We consider acyclic diglycosyl phosphatidylglycerol-GDGTs (2G-PG-GDGT) as a diagnostic biomarker for the in situ methanogens of this basin. The rationale for this suggestion builds on the following observations: (i) acyclic GDGT is the sole GDGT found in methanogenic archaeal cultures (Koga and Nakano, 2008, ii) 2G-PG-GDGT has so far only been detected in CH4-rich sediments with comparably depleted δ13C values (Schubotz et al., 2011; Yoshinaga et al., 2015, iii) it is absent from our CH4-free control site (Figure 5) and (iv) 2G-PG-GDGT is not present in known Thaumarchaeota cultures (Elling et al., 2017); thus Thaumarchaeota sources for this lipid can be excluded. So far, only two strains of Methanosaeta have been investigated for their IPL composition: M. concilii contained mainly archaeol-based lipids, while Methanosaeta thermophila contained GDGT-0. Their detected head groups were glycosidic, phosphatidyl ethanolamine and phosphatidyl inositol (Koga and Nakano, 2008). We note that, even though PG was not detected as head group in these two representatives, it cannot be excluded that other species might produce PG in the environment. Absolute concentrations of 2G-PG-GDGTs increase from ~60 ng g−1 at 2 mbsf to 150 ng g−1 at 17.25 mbsf (Figure 5, Supplementary Table S5). 2G-PG-GDGTs were below detection limits at 18 mbsf, possibly because sediment quantity was limited at this depth. The relative abundance of 2G-PG-GDGTs compared with total archaeal IPL, and excluding 1G-GDGT, varies between 0.6% and 3.9% and compares well to the relative abundance of Methanosaeta 16S rRNA gene sequences, confirming the relatively low abundances of methanogenic biomass.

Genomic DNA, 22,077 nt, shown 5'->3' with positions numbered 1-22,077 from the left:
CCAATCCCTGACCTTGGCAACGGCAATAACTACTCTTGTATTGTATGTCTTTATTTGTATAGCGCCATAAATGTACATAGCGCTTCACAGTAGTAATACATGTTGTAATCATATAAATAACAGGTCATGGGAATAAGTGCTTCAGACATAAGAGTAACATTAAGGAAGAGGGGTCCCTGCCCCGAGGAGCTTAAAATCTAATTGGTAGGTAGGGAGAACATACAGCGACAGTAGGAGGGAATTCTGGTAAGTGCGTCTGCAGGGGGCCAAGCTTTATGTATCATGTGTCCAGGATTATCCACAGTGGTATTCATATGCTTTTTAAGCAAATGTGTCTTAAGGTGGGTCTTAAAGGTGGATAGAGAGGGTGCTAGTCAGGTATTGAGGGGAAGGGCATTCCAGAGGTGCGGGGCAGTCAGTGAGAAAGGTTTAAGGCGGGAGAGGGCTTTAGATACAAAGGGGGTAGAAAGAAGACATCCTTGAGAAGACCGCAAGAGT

δ13C values of IPL derivatives